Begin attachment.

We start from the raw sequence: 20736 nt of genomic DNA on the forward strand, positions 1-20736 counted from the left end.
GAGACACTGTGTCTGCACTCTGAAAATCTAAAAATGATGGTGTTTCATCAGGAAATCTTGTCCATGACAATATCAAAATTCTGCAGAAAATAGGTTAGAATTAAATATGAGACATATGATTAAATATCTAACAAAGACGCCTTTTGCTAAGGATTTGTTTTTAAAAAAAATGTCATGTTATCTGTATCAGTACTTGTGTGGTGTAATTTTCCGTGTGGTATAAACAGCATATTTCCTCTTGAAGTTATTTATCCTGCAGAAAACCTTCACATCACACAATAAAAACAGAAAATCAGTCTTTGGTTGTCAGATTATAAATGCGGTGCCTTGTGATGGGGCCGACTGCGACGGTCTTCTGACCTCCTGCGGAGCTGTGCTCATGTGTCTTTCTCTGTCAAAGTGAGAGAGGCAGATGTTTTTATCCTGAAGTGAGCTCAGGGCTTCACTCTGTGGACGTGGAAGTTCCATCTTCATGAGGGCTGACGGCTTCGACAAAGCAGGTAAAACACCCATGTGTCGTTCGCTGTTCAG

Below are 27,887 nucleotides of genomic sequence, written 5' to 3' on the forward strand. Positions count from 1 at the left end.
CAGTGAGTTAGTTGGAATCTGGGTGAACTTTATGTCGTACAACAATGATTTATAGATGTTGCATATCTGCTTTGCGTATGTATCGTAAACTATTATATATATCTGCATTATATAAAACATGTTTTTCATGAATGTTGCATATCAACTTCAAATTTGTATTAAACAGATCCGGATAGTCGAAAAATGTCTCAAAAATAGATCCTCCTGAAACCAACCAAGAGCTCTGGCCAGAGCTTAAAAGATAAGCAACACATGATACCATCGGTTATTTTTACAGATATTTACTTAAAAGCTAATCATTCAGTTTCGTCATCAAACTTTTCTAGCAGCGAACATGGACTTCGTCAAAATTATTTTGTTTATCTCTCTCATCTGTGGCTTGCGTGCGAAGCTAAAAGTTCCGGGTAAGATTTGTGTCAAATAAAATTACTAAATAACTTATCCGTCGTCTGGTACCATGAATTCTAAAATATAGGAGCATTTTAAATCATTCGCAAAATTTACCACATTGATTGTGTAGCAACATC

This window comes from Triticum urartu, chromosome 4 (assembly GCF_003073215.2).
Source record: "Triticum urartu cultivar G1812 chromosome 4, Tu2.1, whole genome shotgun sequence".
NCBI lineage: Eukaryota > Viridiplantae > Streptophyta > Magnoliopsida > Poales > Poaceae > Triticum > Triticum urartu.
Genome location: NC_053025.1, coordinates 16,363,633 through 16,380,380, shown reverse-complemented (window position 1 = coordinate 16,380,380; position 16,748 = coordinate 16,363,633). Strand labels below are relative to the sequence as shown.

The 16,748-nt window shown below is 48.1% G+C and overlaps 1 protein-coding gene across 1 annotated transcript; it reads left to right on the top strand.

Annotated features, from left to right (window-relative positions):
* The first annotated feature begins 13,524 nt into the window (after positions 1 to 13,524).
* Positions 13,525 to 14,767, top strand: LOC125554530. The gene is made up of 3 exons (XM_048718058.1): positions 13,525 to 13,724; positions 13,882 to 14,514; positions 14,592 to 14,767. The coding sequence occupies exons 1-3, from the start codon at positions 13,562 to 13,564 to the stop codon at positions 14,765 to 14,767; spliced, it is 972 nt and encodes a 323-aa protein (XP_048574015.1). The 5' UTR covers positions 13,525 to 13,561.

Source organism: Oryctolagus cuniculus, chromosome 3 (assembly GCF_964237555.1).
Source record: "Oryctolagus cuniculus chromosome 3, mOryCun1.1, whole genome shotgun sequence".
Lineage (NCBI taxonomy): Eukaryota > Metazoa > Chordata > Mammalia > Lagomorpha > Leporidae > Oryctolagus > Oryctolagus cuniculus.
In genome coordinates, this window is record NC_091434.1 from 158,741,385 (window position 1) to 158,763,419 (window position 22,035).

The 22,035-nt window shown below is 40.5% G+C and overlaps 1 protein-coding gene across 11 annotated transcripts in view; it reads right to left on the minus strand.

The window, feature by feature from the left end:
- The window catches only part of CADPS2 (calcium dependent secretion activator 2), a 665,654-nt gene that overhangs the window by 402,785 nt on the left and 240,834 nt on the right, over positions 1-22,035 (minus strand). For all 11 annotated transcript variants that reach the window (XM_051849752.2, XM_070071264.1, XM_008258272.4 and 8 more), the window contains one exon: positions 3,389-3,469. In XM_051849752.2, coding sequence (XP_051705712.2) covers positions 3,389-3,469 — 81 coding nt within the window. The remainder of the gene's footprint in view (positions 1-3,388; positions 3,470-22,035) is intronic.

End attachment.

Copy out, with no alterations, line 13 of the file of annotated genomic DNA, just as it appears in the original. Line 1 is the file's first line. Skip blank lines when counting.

Source organism: Oryctolagus cuniculus, chromosome 3 (assembly GCF_964237555.1).